We first visited Ireland in the month of April. It was Easter weekend and our journey up the Wild Atlantic Way began on what turned out to be one of the sunniest spells Ireland had seen in quite some time. We spent two glorious weeks exploring the winding roads and giant sea cliffs of the world’s longest coastal route while falling in love with the beauty of its untamed coast and friendly people.
Two weeks wasn’t nearly enough to see everything we wanted, and we knew that one day we’d be back to the Emerald Isle. It turns out we didn’t have to wait long. A few months later we found ourselves boarding a flight from Toronto, Canada to Northern Ireland: Home to the Giant’s Causeway. After picking up our rental car, we set out to explore this 120-mile drive that is rated as one of the world’s great road journeys, and we couldn’t wait to see this place of legend.
When laying eyes on the Giant’s Causeway, it’s easy to understand why local folklore tells the tale of ancient giants building a stone bridge between Scotland and Ireland.
Legend has it that Scottish giant Bennandoner challenged Irish giant Finn McCool to a fight. Finn accepted the challenge and built a causeway across the sea. When he arrived in Scotland he saw that Bennandoner was much bigger than he, so he ran back to his wife and hid in the closet. She disguised him as a baby and when the Scottish giant saw the size of Finn McCool’s son, he was scared away thinking that its father must be huge! He ran back to Scotland, destroying the causeway along the way. There are identical columns at Fingal’s Cave on the Scottish Isle of Staffa, so the legend could be true!
The science tells us that the causeway was created as a result of intense volcanic activity 60 million years ago creating a lava plateau. As the lava cooled it fractured, leaving 40,000 identical, pillar-like structures stacked on the coast.
Whether you believe in legends or science, the Giant’s Causeway is a fascinating visit. The hexagon basalt columns stand side-by-side, stacking perfectly along the coast and reaching out to the sea. It looks more like a giant patio made of interlocking bricks than something created by nature.
We stayed at the Causeway Hotel, giving us access to the causeway at sunrise and sunset. It’s the quietest time to visit the UNESCO World Heritage Site and we had complete freedom to explore in peace and quite. Plus, we had the rest of the day to explore the other attractions of the Causeway Coastal Route.
Carrick-A-Rede Rope Bridge
If you have a fear of heights, the Carrick-A-Rede Rope Bridge will get your blood pumping. Linking the island of Carrickarede to the mainland, this 20-meter long bridge dangles 30 meters above the rocks and water below. It’s a short jaunt across the bridge, but the walk is worth it, as once you’re out on the island, you have a clear view of the coast.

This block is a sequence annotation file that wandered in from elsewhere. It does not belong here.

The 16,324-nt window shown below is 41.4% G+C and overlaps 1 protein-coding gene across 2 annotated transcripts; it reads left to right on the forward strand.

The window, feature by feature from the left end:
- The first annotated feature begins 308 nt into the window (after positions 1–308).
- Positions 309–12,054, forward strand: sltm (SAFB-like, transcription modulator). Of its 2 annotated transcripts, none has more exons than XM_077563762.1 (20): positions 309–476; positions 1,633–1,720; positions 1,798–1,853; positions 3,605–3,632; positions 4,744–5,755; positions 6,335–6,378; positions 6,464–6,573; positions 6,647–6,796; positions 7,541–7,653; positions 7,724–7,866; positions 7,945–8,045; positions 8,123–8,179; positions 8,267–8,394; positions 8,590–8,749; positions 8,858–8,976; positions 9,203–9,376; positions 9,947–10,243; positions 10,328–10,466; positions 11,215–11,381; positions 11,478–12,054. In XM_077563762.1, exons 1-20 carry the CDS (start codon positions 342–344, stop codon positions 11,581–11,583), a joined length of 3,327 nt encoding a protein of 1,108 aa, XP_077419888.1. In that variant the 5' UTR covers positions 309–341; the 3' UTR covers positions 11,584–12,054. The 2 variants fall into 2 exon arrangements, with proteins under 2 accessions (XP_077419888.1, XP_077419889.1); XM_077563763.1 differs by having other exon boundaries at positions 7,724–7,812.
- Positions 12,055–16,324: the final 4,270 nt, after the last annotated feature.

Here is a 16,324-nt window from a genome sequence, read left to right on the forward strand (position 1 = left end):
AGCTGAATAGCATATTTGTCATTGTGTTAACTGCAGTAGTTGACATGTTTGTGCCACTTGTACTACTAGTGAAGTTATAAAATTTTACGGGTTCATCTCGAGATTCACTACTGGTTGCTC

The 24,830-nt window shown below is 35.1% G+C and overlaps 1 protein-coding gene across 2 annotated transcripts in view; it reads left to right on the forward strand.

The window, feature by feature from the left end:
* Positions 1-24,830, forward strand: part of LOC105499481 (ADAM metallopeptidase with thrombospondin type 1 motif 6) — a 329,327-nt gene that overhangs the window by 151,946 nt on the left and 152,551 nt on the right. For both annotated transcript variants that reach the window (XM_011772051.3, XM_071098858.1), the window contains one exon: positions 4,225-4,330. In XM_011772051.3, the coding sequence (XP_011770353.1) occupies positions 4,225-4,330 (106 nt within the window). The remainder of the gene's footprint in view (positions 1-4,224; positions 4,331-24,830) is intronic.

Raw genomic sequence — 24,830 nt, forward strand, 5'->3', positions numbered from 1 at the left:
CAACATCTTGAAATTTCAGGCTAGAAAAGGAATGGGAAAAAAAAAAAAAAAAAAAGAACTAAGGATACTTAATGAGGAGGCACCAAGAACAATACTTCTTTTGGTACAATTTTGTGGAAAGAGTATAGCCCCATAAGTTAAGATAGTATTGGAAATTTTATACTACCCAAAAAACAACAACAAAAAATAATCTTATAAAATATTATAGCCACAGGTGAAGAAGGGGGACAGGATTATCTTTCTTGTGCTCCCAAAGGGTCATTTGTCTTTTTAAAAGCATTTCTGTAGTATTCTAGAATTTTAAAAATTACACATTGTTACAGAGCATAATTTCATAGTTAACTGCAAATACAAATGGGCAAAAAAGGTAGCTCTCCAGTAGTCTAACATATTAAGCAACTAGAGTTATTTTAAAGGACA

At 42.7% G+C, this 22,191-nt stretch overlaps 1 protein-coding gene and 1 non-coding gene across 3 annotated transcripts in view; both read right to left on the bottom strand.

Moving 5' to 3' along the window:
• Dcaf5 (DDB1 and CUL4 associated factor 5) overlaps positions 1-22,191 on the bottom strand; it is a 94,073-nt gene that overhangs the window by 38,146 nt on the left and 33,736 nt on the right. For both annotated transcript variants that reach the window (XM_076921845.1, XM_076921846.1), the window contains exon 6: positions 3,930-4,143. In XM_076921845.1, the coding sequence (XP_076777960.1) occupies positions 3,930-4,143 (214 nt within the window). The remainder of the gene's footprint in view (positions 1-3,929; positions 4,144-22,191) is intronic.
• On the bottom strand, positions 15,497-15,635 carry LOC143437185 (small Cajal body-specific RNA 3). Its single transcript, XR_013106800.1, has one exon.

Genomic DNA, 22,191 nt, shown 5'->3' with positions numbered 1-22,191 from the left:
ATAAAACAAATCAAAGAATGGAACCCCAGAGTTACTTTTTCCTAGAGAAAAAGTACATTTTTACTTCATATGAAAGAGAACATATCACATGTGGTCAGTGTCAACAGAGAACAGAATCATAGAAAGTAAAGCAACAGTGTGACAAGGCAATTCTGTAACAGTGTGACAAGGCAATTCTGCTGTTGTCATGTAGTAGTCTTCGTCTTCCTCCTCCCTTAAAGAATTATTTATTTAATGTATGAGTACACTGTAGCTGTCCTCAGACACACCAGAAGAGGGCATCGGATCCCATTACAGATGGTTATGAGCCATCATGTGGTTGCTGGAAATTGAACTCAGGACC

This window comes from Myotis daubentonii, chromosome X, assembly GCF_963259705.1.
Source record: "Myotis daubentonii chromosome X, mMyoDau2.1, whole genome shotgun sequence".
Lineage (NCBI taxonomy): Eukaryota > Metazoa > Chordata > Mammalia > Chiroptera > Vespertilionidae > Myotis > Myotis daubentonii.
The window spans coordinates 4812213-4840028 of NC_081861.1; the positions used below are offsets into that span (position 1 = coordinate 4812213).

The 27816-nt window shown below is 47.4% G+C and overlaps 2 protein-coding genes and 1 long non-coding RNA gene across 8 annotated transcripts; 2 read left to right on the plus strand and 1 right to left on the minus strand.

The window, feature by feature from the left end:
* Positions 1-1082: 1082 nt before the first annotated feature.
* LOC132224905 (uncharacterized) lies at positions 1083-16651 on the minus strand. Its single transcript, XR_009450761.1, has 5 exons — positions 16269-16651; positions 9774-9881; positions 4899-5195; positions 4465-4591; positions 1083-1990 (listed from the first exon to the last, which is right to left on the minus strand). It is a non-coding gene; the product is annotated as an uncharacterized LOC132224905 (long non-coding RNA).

It’s easy to spend a couple of hours hiking the trails on the island and around the bridge to take in the sights of the high, jagged cliffs and thundering waves crashing on huge rocks below. We sat on a perch overlooking the ocean taking in the view and spied an enormous basking shark feed off the coast. They are the second largest fish in the sea, but they only eat plankton so you’re completely safe to swim with them.
Having the luxury of driving ourselves through Northern Ireland, we could take our time and wait for the tour buses to come and go. Carrick-A-Rede has turned into one of the most popular places to visit in the country, so it’s important to visit either earlier in the morning or late afternoon when most other tourists are on the road.
A twenty-minute drive from the Giant’s Causeway takes you to a public road lined with beech trees. We arrived just after sunrise, long before the tour buses turned up for their obligatory stops. The Dark Hedges are one of the most photographed sights in Northern Ireland and it’s easy to see why. The twisting branches create an ominous canopy over the deserted road, and as the sun seeps through the hedges, it ignites the tree trunks making for a perfect photo opportunity. We had it all to ourselves for the morning, setting up our tripod at different angles and driving up and down the road for the best view as we waited patiently for the sun to pass through the moving clouds.
A visit to Ireland wouldn’t be complete without a visit to a Castle, and just a few minutes from the Giant’s Causeway you will find Dunluce Castle. Perched atop dramatic sea cliffs, this medieval castle is one of the most picturesque castles in all of Ireland, Northern or the Republic. You can visit the castle and take a tour of its grounds, but make sure to stop at the bend on the highway, where you can capture the legendary photograph that is seen in all the magazines.
Our final stop on the Causeway Coastal Route took us out to Downhill Demense and Mussenden Temple. Taking a leisurely drive out to the town of Downhill, we parked in a quiet lot and walked through the secluded gardens and cliff walks through the grounds of the 18th century mansion of the Bishop of Derry and Earl of Bristol. In other words, the Earl Bishop. Standing on the edge of a 120-foot-high cliff, it’s a wonderful spot to take an afternoon stroll and enjoy the spectacular views down Ireland’s north coast.
The Causeway Coastal Route may not be the longest coastal route in the world, but it’s definitely one of the most interesting and strikingly beautiful. There are many stops along the drive that constantly grab your attention and make you pull over after every turn. Many people pass through this drive in one short day, but to truly enjoy the coast, you’ll need several days to delve into the myths and legends, romance and beauty of Northern Ireland’s remarkable coastal route.